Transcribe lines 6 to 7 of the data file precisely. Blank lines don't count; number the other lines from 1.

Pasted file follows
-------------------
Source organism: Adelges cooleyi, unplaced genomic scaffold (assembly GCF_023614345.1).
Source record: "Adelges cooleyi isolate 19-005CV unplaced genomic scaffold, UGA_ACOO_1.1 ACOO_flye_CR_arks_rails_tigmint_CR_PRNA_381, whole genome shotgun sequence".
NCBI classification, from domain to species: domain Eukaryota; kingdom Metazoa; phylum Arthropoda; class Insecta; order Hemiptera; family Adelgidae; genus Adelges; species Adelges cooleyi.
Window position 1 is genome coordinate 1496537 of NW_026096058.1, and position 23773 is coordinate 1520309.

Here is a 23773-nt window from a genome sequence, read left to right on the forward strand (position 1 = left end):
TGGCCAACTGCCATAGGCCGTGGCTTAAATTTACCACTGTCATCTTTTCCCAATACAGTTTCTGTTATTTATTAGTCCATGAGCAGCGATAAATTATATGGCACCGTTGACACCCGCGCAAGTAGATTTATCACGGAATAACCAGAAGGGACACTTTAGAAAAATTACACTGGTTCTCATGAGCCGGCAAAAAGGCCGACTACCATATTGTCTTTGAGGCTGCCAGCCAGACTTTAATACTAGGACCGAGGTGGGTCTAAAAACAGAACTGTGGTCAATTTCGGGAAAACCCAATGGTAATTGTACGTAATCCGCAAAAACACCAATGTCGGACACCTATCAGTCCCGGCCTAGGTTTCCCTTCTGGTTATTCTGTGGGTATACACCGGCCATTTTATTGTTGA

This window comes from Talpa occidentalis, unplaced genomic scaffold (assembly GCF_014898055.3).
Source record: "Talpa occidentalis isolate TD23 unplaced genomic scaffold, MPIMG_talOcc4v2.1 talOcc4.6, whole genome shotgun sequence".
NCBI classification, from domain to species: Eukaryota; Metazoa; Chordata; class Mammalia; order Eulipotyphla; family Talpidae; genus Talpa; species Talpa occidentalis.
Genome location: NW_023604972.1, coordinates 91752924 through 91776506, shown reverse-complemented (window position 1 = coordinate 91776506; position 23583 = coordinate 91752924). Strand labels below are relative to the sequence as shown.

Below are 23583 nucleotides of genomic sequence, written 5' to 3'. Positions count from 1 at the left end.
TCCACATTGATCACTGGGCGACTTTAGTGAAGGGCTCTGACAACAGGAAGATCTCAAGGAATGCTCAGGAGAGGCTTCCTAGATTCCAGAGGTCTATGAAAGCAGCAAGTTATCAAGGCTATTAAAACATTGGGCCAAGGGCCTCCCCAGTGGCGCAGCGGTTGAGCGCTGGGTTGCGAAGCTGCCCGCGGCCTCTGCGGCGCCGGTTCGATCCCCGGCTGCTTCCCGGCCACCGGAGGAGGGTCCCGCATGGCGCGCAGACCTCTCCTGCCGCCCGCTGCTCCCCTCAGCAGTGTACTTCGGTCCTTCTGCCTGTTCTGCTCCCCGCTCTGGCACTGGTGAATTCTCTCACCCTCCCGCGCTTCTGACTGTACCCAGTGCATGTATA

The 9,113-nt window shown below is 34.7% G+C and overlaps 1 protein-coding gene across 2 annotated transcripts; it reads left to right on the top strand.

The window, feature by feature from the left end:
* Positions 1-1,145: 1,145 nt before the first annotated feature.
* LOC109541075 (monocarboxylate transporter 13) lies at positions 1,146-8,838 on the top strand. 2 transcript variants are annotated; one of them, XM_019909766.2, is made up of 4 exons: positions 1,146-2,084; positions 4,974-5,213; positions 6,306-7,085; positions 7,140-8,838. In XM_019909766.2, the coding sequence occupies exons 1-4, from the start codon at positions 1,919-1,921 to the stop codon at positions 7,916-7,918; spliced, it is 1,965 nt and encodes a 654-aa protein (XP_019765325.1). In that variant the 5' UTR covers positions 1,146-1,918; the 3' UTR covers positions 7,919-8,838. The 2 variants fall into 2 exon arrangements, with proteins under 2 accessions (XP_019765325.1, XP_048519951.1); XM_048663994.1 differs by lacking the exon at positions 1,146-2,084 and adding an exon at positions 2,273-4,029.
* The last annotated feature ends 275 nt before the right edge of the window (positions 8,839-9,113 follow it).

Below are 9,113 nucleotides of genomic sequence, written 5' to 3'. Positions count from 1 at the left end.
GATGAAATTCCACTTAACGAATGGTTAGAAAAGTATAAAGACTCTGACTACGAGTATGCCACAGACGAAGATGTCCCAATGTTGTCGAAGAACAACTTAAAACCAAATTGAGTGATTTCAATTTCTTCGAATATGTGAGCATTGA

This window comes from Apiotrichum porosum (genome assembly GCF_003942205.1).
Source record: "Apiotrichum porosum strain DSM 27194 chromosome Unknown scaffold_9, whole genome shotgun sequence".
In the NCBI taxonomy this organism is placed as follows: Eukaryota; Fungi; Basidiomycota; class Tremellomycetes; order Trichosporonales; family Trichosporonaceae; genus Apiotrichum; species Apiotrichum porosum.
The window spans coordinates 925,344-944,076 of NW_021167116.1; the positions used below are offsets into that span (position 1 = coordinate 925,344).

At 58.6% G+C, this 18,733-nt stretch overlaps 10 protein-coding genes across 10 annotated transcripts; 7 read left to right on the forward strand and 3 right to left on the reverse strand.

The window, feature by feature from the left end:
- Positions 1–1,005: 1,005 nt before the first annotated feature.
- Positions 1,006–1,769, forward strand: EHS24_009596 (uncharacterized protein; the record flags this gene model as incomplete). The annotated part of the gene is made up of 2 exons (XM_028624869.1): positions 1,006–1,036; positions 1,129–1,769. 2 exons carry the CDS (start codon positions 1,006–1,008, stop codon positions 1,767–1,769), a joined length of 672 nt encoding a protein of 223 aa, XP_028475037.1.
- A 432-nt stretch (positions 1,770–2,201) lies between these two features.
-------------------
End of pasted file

TGGCCAACTGCCATAGGCCGTGGCTTAAATTTACCACTGTCATCTTTTCCCAATACAGTTTCTGTTATTTATTAGTCCATGAGCAGCGATAAATTATATGGCACCGTTGACACCCGCGCAAGTAGATTTATCACGGAATAACCAGAAGGGACACTTTAGAAAAATTACACTGGTTCTCATGAGCCGGCAAAAAGGCCGACTACCATATTGTCTTTGAGGCTGCCAGCCAGACTTTAATACTAGGACCGAGGTGGGTCTAAAAACAGAACTGTGGTCAATTTCGGGAAAACCCAATGGTAATTGTACGTAATCCGCAAAAACACCAATGTCGGACACCTATCAGTCCCGGCCTAGGTTTCCCTTCTGGTTATTCTGTGGGTATACACCGGCCATTTTATTGTTGA

This window comes from Talpa occidentalis, unplaced genomic scaffold (assembly GCF_014898055.3).